Health Advice



Coronavirus could be the turning point for genetic vaccines, a 30-year-old technology that has not fulfilled its promise

Marie McCullough, The Philadelphia Inquirer on

Published in Health & Fitness

David B. Weiner is known in scientific circles as "the father of DNA vaccines." The tag pays homage to his pioneering work over 30 years, but it's also a reminder that his baby is still aborning.

Not a single human DNA vaccine has made it to market anywhere in the world, and the technology is still rapidly evolving.

The pandemic may be the moment of truth. Genetic code vaccines -- built with DNA or RNA -- are strong front-runners in the global race to develop an immunization against the coronavirus that has claimed nearly half a million lives worldwide since it emerged in China seven months ago.

Inovio -- the Plymouth Meeting biotech that Weiner cofounded, advises, and has financial interests in -- was recently dissed as "under-the-radar" in industry press. But in March, the company's DNA vaccine for the coronavirus was featured on TV's "60 Minutes." And last week, the company snagged a $71 million government contract to manufacture the skin-zapping device that is part of its vaccine platform.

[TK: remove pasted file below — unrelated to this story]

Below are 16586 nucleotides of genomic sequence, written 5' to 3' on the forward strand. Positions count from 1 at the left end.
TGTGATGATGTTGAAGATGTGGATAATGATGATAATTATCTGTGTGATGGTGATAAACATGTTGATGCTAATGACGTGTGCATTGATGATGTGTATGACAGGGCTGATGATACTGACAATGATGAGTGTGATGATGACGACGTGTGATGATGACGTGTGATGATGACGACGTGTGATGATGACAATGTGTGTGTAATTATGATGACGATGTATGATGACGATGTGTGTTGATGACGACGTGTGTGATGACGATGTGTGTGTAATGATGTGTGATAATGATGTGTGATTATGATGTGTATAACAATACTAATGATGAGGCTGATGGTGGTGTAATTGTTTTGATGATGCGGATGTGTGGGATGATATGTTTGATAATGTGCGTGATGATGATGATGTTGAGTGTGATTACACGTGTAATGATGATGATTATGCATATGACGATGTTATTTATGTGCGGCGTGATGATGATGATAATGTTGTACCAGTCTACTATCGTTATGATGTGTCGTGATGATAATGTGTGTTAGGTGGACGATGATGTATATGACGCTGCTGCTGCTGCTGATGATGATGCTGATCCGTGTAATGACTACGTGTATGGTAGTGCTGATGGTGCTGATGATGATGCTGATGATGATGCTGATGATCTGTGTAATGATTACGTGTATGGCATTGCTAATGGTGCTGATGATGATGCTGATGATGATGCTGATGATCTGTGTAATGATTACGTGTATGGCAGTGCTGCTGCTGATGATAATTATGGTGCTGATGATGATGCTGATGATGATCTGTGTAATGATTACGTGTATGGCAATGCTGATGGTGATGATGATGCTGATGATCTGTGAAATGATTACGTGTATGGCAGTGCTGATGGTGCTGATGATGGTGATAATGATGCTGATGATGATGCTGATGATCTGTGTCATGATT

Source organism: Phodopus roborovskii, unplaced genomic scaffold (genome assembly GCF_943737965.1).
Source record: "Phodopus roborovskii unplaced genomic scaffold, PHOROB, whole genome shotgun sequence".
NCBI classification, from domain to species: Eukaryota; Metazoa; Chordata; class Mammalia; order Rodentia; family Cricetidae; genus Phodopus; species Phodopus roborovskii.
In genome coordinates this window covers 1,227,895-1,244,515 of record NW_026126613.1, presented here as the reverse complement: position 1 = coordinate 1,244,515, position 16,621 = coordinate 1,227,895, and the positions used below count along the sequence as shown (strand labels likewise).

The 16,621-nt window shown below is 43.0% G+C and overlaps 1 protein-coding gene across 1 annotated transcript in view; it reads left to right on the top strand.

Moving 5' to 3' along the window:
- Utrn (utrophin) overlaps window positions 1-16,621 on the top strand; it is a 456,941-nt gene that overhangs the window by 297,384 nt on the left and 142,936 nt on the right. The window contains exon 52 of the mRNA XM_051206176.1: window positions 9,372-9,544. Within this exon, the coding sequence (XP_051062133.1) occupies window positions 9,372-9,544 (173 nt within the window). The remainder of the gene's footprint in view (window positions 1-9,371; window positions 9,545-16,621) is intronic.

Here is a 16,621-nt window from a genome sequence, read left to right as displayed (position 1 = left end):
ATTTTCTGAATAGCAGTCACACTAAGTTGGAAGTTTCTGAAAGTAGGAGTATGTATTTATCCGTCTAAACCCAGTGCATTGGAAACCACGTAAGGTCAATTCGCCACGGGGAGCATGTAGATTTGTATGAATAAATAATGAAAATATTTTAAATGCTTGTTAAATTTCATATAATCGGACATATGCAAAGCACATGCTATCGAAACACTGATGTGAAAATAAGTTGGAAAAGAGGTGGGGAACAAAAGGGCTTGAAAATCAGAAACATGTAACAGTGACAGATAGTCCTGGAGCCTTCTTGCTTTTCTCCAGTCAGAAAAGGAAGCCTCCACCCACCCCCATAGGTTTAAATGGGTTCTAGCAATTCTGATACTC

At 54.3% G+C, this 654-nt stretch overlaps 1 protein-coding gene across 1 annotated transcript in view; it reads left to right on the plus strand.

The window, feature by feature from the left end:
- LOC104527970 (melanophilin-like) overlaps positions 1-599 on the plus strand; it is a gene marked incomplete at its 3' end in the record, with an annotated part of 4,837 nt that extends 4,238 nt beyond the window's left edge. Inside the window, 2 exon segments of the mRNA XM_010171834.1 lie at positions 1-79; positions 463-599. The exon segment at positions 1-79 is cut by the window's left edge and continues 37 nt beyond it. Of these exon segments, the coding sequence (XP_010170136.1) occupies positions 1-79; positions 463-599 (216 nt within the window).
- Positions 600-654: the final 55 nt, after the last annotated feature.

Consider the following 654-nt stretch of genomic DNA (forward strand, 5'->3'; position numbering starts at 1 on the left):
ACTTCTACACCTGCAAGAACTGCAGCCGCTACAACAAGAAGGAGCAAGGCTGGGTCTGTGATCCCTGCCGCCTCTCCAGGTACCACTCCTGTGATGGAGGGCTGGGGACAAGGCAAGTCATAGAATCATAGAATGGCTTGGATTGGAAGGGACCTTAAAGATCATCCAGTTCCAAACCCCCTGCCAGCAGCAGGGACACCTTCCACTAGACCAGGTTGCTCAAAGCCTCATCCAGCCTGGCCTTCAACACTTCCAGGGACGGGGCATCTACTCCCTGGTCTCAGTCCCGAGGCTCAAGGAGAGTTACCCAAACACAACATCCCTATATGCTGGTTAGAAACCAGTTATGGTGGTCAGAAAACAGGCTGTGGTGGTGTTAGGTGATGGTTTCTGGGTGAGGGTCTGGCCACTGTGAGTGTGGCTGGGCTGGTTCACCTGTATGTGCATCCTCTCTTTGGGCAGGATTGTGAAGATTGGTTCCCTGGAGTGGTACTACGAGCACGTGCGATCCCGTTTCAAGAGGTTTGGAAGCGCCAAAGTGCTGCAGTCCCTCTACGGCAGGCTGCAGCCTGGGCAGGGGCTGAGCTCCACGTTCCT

Within days, Inovio says, it will announce results of the first small human trial of its coronavirus vaccine, "INO-4800." Initial testing focuses on safety, but that shouldn't be a problem, based on Inovio's other experimental DNA vaccines.

The big question is whether the shots generated signs of a potent immune response. Feeble responses -- too wimpy to protect against infection -- have been the Achilles' heel of DNA vaccines.


Weiner, 63, is acutely aware that getting a vaccine approved is about managing expectations, cultivating good press, and raising money -- as well as solid science. He said that the vaccine race is against the virus, not rival developers. That multiple vaccines using varying strategies are needed. And that perfect is the enemy of the good.

"I think we should set our expectations low," he said. "I really think we're most likely to have several vaccines, and that they will lower disease severity and prevent some infections. It doesn't have to be 100% effective to have enormous value for the world."

It normally takes a decade or two to get a vaccine from concept to clinic, yet the aim is to start immunizing people against the new coronavirus, SARS-CoV-2, by next summer. More than 120 vaccine candidates using five different strategies are advancing at a breakneck pace, aided by billions of dollars from governments and philanthropies such as the Gates Foundation.

Among the developers already conducting human testing are four with RNA platforms: Moderna, Pfizer, CureVac, and Imperial College London. Inovio is the only front-runner with a DNA-based vaccine.


swipe to next page